Design draft: a low I/O piece storage

It looks like they don’t like it. What a pity. Should you be seeking my honest advice in such a case, I would probably consider removing it from GitHub. However, it’s genuinely regrettable because even though implementing it might be challenging at the moment, in the medium to long term, the environment could undergo significant changes, and such intellectual property could become an even greater asset than it is now.

This is all interesting!

I believe it would be interesting to see what Badger’s maintainers would think about your experiences.

The network is resilient!

This is probably no longer relevant given that deletions only happen during GC now, so effectively at least a week, and possibly even two weeks later.

Nice try. :- )

(20 …)

Please do not refer to anyone on this forum as “Babe”. That is out of line.


(Out of topic) Not only this, but thanks for the message, cheers. :- )

Usually I don’t answer to these kind of comments. I am here only for technical discussions and helping in technical topics. Less interested about other stuff. Don’t even understand what is it all about (they=?).

But I am adding this comment, because I have a fear that my answer was not clear enough.

This design draft is exactly the kind of technical discussion what I like most, it’s also very well written, and I learned from it (for example, the FALLOC_ usage was fully new ideas for me).

I am very grateful for the conversation, and I think the conversation can be respected only with adding other views, opinions and technical details.



I think still it’s relevant. I don’t really care about small files from the last 1-4 weeks. Probably 1 or 2 millions of files, and part of them will be deleted during the time period.

If all the other (cold) files can be packed (10-30 millions of files), still I am fine.

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I usually do not engage myself into those kind of conversations on public forums, especially on forums belonging to so called “open source companies”, mostly due to the dualism (nature) of such undertakings, which of course is very fragile.

Anyway, thats great to hear, however, I sustain my opinion that it looked like you, I mean the other side of this community, did not liked this idea. The reason I got this feeling was because there were some questions addressed directly to your side and the questions were not answered even after a few days (after prolonged time frame). And on top of it, I again would like to point your attention to a potentially valuable “intellectual property” that can be potentially directly secured by your company, if possibly handled correctly. I do not think there is a reason to be shy about that, nevertheless, I admit that possibly some legal advisory might be needed in this particular case, again, nothing to be shy nor afraid. And in addition, on top of that, may I ask you a question: do you think that it is a common practice to discuss company’s product development strategy publicly?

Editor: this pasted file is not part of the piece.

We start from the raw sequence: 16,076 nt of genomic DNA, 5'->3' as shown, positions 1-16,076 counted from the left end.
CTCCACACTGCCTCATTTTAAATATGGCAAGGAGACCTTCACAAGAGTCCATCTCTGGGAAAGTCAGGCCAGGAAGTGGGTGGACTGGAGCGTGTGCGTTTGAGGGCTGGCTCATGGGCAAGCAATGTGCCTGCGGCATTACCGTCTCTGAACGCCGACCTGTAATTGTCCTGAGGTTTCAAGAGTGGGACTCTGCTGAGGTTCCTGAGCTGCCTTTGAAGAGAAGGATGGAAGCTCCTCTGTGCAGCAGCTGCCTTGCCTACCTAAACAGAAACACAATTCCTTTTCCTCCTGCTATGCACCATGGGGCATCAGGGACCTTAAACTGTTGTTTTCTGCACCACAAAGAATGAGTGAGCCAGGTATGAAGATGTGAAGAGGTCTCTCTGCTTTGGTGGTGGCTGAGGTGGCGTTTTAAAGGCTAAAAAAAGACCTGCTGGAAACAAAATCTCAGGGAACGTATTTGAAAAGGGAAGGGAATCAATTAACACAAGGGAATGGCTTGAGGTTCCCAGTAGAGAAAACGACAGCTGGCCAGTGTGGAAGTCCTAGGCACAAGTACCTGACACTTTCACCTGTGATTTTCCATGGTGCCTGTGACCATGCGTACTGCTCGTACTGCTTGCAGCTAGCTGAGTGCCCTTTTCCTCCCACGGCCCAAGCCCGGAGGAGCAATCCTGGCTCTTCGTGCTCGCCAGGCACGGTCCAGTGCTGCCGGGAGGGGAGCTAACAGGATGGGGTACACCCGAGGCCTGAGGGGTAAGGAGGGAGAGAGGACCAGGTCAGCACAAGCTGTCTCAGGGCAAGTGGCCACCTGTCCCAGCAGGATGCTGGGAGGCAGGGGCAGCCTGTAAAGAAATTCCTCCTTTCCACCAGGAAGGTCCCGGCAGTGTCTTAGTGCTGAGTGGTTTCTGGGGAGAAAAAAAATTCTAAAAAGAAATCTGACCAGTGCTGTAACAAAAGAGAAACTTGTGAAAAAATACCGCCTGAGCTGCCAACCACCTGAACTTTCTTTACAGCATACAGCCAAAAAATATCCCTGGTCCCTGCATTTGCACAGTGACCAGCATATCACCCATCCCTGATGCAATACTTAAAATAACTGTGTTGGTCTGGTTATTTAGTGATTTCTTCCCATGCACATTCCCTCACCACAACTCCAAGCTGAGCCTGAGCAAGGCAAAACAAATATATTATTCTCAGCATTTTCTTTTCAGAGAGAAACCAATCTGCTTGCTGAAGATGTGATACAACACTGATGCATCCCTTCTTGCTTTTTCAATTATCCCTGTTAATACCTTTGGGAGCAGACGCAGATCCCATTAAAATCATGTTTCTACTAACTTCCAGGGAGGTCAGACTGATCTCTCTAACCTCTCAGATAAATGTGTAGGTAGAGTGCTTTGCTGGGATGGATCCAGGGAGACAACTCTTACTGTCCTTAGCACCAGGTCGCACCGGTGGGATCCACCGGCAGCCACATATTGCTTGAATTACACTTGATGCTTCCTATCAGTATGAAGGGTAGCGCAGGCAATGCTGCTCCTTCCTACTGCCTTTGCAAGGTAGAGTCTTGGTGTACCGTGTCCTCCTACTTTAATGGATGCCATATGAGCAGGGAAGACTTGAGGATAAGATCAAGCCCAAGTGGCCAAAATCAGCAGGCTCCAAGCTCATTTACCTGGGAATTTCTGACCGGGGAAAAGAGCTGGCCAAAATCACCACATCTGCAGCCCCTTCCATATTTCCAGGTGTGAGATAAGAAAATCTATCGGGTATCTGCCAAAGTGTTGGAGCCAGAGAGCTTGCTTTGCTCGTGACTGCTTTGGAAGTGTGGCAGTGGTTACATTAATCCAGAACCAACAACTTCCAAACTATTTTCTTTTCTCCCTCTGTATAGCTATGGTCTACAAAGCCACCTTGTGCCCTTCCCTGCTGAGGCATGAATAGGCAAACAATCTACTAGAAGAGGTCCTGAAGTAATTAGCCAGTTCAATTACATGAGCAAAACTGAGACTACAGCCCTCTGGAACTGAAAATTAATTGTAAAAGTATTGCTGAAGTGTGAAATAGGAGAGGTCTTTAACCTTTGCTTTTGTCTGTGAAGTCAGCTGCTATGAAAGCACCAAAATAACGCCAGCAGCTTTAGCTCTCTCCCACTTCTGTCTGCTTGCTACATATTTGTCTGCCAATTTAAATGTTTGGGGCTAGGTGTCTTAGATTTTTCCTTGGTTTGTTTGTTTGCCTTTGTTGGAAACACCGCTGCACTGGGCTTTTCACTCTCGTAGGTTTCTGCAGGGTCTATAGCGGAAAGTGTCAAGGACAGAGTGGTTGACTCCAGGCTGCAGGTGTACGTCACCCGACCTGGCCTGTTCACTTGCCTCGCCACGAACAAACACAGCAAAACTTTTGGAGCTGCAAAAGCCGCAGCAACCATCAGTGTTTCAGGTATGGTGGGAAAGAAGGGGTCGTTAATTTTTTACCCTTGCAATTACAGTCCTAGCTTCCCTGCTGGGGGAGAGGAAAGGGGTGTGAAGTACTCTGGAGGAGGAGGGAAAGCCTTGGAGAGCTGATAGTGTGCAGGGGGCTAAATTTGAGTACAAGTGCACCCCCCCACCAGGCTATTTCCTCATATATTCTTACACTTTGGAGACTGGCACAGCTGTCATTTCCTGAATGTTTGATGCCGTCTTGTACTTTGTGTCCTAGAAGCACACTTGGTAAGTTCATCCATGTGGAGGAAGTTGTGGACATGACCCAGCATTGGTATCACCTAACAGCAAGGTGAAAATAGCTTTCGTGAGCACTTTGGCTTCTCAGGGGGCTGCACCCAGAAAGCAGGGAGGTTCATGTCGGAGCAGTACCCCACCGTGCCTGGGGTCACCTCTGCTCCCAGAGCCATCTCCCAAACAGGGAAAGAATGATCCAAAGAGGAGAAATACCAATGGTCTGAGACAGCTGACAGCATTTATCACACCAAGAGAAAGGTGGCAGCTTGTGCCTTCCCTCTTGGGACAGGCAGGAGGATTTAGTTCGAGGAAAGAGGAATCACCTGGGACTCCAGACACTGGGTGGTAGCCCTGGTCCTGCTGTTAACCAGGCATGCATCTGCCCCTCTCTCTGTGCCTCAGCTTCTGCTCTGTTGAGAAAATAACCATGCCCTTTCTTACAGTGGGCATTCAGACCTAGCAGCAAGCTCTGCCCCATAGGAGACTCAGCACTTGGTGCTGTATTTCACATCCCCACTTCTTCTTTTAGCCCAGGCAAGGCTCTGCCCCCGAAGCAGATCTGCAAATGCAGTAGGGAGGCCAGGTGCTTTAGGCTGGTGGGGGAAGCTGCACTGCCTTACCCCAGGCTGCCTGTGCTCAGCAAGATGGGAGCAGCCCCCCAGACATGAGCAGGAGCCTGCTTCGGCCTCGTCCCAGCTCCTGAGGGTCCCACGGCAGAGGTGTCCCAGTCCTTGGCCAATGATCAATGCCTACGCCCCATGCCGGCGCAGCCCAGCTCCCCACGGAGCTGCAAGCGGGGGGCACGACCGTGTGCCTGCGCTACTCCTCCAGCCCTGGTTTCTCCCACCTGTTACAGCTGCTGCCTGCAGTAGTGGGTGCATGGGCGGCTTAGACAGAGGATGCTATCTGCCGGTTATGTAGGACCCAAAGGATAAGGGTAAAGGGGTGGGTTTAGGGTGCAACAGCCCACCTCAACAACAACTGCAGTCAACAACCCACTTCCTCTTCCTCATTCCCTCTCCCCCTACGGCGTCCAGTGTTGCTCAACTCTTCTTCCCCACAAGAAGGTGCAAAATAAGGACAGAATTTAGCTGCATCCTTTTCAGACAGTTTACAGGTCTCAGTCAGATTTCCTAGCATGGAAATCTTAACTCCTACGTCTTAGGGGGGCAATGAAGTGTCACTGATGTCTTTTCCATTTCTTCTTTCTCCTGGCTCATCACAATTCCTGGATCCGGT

[…] design draft is exactly the kind of technical discussion what I like most, it’s also very well written, and I learned from it […]

I dont know what to say, it seems to look that @Toyoo is pretty advanced on those topics including Storj code base and possibly he has some academic background, however, I have to admit that I dont think that this a university, I mean its probably not a post doc university course. Anyway, from my point of view, the question still remains open, do you have a special purpose research investment vehicle or you do not? I am afraid that if you do not have such a vehicle, it remains mostly an academic discussion, always a pleasure, I mean always a pleasure to make new friends.


Nice reading, although improving the I/O usage is quite simple and complex at the same time.
I am going to give my 2 cents about storage and how to improve the I/O of HDD.

TL:DR, databases and journals have high I/O usage and that is where we can get the most gains.

Anything that requires databases kills the I/O in a mechanical drive, you can delay the writing to wait for low I/O to commit changes at the expense of losing data in a power failure situation.

We notice this in ext4 by simply adding noatime, where we do not change the date of the file accessed, so it does not write to the FS journal…

Block size also matters, but block size can’t be aimed at average block size, it has to be on the for example 80 to 95% percentile of block size and compare loss of space vs real file usage, dependent on the drive size and probably if the drive is SMR or CMR, I do not know the impact of large block size in a SMR drive.

If you really want to improve the I/O the choice is rather simple, move high I/O applications to another storage, use cache and/or delay/bundle commits. You can do one or all.
Everything else that has to do with filesystems are micro to medium optimizations, they help but only to a point.

The main killer of storj I/O performance IMO is a database or journal, it’s the ledger that has a really high I/O and the needle has to move a lot on the plate, so one way to fix it is move it to a high I/O storage like an SSD, or permit usage of external database applications like mysql/mariaDb or postgrees that are either clustered for resilience and are on a high I/O storage, this way you can have one single database engine for many nodes.
Issue is nodes are no longer independent isolated applications and have a single failure point, the database application.

One concern about caching too much stuff in memory, most of these apps run in machines that do not have ECC memory, while single event upset are rare, I would rather not push my luck.